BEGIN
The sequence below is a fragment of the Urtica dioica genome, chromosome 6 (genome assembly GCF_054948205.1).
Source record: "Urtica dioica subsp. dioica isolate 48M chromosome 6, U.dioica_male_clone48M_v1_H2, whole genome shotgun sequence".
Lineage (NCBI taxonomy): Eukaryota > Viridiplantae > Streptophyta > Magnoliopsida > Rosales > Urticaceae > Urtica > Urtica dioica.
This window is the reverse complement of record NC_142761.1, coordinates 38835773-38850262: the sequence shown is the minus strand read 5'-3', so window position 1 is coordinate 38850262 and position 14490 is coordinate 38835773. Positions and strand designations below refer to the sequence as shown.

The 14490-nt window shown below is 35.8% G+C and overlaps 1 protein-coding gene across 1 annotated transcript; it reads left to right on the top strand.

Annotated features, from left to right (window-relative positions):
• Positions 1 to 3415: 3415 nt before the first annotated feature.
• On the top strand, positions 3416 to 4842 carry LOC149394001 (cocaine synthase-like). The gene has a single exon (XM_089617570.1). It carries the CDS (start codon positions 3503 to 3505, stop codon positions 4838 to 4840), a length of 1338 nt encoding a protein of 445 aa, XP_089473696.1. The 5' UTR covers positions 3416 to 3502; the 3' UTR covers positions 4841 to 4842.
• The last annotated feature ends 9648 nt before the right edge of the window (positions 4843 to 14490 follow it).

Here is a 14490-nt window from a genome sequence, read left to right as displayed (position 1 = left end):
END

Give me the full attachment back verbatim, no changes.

The sequence below is a fragment of the Urtica dioica genome, chromosome 6 (genome assembly GCF_054948205.1).
Source record: "Urtica dioica subsp. dioica isolate 48M chromosome 6, U.dioica_male_clone48M_v1_H2, whole genome shotgun sequence".
Lineage (NCBI taxonomy): Eukaryota > Viridiplantae > Streptophyta > Magnoliopsida > Rosales > Urticaceae > Urtica > Urtica dioica.
This window is the reverse complement of record NC_142761.1, coordinates 38835773-38850262: the sequence shown is the minus strand read 5'-3', so window position 1 is coordinate 38850262 and position 14490 is coordinate 38835773. Positions and strand designations below refer to the sequence as shown.

The 14490-nt window shown below is 35.8% G+C and overlaps 1 protein-coding gene across 1 annotated transcript; it reads left to right on the top strand.

Annotated features, from left to right (window-relative positions):
• Positions 1 to 3415: 3415 nt before the first annotated feature.
• On the top strand, positions 3416 to 4842 carry LOC149394001 (cocaine synthase-like). The gene has a single exon (XM_089617570.1). It carries the CDS (start codon positions 3503 to 3505, stop codon positions 4838 to 4840), a length of 1338 nt encoding a protein of 445 aa, XP_089473696.1. The 5' UTR covers positions 3416 to 3502; the 3' UTR covers positions 4841 to 4842.
• The last annotated feature ends 9648 nt before the right edge of the window (positions 4843 to 14490 follow it).

Here is a 14490-nt window from a genome sequence, read left to right as displayed (position 1 = left end):